Kudos to whatever trickster thought it wise to poll Romney voters, asking them to rate how they feel about the Duggar family from TLC’s 19 Kids and Counting and how they feel about President Obama. The result—67 percent of Romney voters like the Duggars better than they like Obama—perfectly encapsulates one of the most troubling aspects of modern conservatism: the way that it’s ultimately about irrational tribal politics over everything else.
No doubt conservatives will bristle at that, but it’s hard to deny it in the face of this polling data. Recent months have shown that the Duggars are, not to put too fine a point on it, not nice people. They covered up for their son’s child molesting and encouraged him to go out there and present himself as a moral authority who lectures other people on how to conduct their consensual sex lives that involve absolutely no children at all. Whatever issues you may have with Obama’s policies, it’s safe to say he’s never held himself out as a moral scold about your sex life while covering up for a child molester.
But such is that nature of 21st century right-wing tribalism. The Duggars are religious cultists with downright weird ideas about hair styling, but because they’re white, sanctimonious and Republican, they inspire “one of us!” feelings in the conservative base. Add to it eight years of relentless fear-mongering from righ-twing media about Obama, who is treated like an interloper and a harbinger of the apocalypse, and you get creepily immoral poll answers like this.
The attachment on the right to the Duggar family told us a lot about how right-wing tribalism works even before the revelations of Josh Duggar’s past of child molestation came out. The Duggars are not exactly in step with the lives of regular conservatives, being adherents to a fringe form of fundamentalism often called Christian patriarchy. Most conservatives aren’t shunning contraception or premarital sex, and they sure as hell aren’t teaching their kids that kissing before marriage is wrong. Rates of divorce and teen pregnancy tend to be higher in more conservative parts of the country. The sex and family lives of your average conservatives look way more like those of liberals than they do of the Duggars. If people like the Duggars got their way and were able to impose their “family values” on the rest of us by law, conservatives would be getting screwed over just as much as liberals.
It goes to show that conservative identity politics are deeply irrational, with aesthetics frequently overwhelming basic common sense. You saw the same thing going on with the Duck Dynasty brouhaha. Phil Robertson, the patriarch on that show, is a moral monster whose beliefs are so odious that no amount of religious window dressing can make them look better. It’s telling that most of his conservative defenders elide discussing what he actually says in public, trying to focus their defenses on his right to free speech, which has never actually been threatened. Robertson, along with his grossly homophobic statements, endorsed the era of segregation and suggested the ideal time for girls to marry—and he means girls—is 15. I highly doubt that most of Robertson’s fan base and supporters would like it very much if he came over to their houses, offering to pull their girls out of high school so they can be married off to grown men. But he’s a white guy who says he’s Christian and conservative, so he gets these defenses, whereas liberals who aren’t gunning for your teenage daughters are treated like some kind of deviants.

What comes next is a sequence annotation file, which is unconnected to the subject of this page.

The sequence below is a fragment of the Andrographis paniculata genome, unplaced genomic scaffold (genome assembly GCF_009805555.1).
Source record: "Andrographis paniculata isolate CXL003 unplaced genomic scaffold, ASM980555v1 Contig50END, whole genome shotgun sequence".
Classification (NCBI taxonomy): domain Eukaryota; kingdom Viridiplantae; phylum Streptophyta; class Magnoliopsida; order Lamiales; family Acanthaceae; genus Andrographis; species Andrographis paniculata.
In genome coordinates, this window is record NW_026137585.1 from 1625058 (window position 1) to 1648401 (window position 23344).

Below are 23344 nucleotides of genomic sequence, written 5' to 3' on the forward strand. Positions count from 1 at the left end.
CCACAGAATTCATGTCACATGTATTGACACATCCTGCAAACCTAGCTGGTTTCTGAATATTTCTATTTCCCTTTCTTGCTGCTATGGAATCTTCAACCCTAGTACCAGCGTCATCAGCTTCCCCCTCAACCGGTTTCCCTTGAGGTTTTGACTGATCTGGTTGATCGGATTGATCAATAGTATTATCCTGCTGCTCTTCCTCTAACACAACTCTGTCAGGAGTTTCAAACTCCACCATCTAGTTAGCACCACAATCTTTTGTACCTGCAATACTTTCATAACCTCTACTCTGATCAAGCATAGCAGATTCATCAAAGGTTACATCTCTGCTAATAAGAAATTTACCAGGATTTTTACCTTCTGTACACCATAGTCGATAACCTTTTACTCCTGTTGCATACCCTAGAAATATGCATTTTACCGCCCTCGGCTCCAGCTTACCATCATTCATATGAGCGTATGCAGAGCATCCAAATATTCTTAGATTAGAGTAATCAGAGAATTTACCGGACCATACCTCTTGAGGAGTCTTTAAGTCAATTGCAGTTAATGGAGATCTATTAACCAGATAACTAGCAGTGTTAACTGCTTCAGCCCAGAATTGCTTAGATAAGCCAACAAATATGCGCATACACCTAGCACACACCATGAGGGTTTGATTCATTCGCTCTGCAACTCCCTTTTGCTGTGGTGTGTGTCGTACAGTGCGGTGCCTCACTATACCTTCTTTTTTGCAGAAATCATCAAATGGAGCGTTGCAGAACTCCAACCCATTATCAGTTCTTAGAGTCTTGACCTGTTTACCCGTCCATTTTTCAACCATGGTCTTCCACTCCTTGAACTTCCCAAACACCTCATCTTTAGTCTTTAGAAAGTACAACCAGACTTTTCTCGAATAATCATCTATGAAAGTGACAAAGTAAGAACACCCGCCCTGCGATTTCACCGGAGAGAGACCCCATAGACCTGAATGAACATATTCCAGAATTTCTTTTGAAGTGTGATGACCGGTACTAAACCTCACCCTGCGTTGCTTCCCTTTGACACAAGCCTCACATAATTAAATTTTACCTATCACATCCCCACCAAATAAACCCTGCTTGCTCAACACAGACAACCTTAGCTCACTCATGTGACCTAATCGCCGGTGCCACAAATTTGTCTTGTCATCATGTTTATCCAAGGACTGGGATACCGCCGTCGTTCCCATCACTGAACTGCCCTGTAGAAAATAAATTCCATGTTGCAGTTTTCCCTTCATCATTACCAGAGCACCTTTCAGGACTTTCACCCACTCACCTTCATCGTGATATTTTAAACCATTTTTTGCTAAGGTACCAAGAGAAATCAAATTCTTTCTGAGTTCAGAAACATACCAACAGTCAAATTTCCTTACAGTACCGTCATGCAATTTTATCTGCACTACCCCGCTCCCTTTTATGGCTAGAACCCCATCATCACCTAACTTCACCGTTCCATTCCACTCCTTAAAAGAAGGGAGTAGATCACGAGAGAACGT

Look, both Republicans and Democrats are guilty of tribalism. It’s human nature to like people who talk and dress and eat like you do, or at least the way you aspire to do those things. Liberals certainly feel their hearts soar when they see someone driving a Prius or hear that their new Tinder date went to Berkeley.
But this Duggar poll and recent events generally suggest that conservatives are going way too far with this knee-jerk tendency to believe “their” people can do no wrong and to assume “liberals” are some subversive force out to destroy everything. It’s mildly amusing when Republican voters are mindlessly preferring religious nutcases to a centrist liberal who probably gave them health care. In other cases, however, the “us good, you bad” thinking gets deeply toxic.
That much was made obvious in the furor over the McKinney pool party scandal. There is no defense for white adults screaming racist invective at teenagers, as the people who started the fight were alleged to have done. There’s especially no defense for the cop who terrified and humiliated a bunch of harmless kids by throwing one bikini-clad girl to the ground and sitting on her while threatening the rest of the party-goers with a gun. But right-wing tribalism kicked in all the same, and next thing you know, conservative media is out there trying to paint these kids as the bad guys.
Now you’re seeing it starting up again in the wake of the Charleston shooting, where conservatives are already sharpening up the talking point to claim that this was the result of an imaginary war on Christians, instead of what it obviously is: a hate crime against people based on race. Now instead of having a moment of reckoning in this country about our racist, violent history, we’re going to have to have a stupid, bad faith argument about whether this murder was “really” racist? All because of this entrenched “us vs. them” mentality that’s spun so wildly out of control on the right.
Amanda Marcotte is a freelance journalist who writes frequently about liberal politics, the religious right and reproductive health care. She’s a prolific Twitter villain who can be followed @amandamarcotte.